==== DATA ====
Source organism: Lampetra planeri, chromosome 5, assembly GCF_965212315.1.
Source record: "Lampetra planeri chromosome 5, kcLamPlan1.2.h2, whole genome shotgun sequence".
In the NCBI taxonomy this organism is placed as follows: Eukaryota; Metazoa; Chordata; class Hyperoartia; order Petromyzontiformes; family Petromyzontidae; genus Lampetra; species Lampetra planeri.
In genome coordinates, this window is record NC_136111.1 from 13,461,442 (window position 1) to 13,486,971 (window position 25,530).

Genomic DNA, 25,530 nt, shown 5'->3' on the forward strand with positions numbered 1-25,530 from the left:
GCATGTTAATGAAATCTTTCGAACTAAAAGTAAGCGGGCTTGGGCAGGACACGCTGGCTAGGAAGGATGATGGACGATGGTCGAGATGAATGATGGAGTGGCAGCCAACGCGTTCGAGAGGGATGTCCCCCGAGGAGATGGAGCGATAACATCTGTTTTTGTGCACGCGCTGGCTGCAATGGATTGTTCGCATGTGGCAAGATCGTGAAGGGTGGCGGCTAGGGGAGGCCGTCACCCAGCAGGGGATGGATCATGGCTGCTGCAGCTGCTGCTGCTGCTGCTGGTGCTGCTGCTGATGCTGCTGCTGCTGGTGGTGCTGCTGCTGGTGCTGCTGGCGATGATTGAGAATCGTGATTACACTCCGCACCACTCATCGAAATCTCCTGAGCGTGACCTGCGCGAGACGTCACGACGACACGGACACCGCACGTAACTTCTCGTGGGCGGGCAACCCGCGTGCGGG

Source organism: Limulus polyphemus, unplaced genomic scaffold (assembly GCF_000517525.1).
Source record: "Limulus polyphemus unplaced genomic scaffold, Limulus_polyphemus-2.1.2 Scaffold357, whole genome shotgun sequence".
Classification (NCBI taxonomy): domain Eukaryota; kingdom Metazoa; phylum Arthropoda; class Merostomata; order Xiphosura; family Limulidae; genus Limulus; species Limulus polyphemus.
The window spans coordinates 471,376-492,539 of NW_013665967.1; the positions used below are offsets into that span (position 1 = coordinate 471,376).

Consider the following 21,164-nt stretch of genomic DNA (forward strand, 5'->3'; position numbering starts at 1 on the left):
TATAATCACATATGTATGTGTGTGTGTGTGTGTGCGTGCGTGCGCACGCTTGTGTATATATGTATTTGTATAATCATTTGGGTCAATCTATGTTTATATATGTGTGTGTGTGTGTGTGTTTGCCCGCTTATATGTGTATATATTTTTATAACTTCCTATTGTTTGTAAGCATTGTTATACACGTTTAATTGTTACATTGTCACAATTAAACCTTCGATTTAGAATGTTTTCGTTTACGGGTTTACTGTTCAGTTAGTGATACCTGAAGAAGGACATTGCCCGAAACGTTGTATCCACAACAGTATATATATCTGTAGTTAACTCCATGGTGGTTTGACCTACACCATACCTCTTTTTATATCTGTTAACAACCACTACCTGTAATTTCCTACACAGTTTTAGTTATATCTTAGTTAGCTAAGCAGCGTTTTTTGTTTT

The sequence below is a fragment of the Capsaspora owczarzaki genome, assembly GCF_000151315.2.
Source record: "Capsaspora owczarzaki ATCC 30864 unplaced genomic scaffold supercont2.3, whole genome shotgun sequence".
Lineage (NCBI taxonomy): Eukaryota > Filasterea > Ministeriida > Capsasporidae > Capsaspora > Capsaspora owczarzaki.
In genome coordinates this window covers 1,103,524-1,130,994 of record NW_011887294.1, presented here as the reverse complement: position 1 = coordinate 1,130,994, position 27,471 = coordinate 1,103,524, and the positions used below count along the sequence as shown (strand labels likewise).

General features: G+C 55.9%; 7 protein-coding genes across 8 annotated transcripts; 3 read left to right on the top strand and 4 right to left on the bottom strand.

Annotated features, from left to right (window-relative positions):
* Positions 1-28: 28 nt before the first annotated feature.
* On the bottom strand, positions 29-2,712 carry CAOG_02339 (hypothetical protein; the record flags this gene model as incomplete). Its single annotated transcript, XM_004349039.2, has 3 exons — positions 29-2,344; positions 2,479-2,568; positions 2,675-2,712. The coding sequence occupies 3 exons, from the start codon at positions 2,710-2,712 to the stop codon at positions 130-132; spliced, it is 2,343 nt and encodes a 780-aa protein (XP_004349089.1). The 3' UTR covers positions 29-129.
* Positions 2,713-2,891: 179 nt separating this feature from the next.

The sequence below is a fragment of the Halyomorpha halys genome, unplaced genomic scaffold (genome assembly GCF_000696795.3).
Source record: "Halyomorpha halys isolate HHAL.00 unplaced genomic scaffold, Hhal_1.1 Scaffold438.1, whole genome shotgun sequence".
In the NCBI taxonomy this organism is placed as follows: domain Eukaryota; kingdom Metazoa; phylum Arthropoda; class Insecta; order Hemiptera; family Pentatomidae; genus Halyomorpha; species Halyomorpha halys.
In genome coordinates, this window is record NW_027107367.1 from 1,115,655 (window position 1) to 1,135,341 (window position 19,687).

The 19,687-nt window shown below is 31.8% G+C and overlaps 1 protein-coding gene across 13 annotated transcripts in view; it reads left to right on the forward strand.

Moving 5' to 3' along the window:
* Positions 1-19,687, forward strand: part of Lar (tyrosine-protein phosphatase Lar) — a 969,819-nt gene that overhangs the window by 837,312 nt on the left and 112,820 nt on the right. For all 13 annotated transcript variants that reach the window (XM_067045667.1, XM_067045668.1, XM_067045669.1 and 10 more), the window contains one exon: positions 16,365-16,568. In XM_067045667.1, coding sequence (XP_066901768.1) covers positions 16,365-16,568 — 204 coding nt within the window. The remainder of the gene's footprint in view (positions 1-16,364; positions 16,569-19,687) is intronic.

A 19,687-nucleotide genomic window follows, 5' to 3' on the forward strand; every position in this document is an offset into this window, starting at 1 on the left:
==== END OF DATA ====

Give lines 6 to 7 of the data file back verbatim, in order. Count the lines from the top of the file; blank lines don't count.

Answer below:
GCATGTTAATGAAATCTTTCGAACTAAAAGTAAGCGGGCTTGGGCAGGACACGCTGGCTAGGAAGGATGATGGACGATGGTCGAGATGAATGATGGAGTGGCAGCCAACGCGTTCGAGAGGGATGTCCCCCGAGGAGATGGAGCGATAACATCTGTTTTTGTGCACGCGCTGGCTGCAATGGATTGTTCGCATGTGGCAAGATCGTGAAGGGTGGCGGCTAGGGGAGGCCGTCACCCAGCAGGGGATGGATCATGGCTGCTGCAGCTGCTGCTGCTGCTGCTGGTGCTGCTGCTGATGCTGCTGCTGCTGGTGGTGCTGCTGCTGGTGCTGCTGGCGATGATTGAGAATCGTGATTACACTCCGCACCACTCATCGAAATCTCCTGAGCGTGACCTGCGCGAGACGTCACGACGACACGGACACCGCACGTAACTTCTCGTGGGCGGGCAACCCGCGTGCGGG

Source organism: Limulus polyphemus, unplaced genomic scaffold (assembly GCF_000517525.1).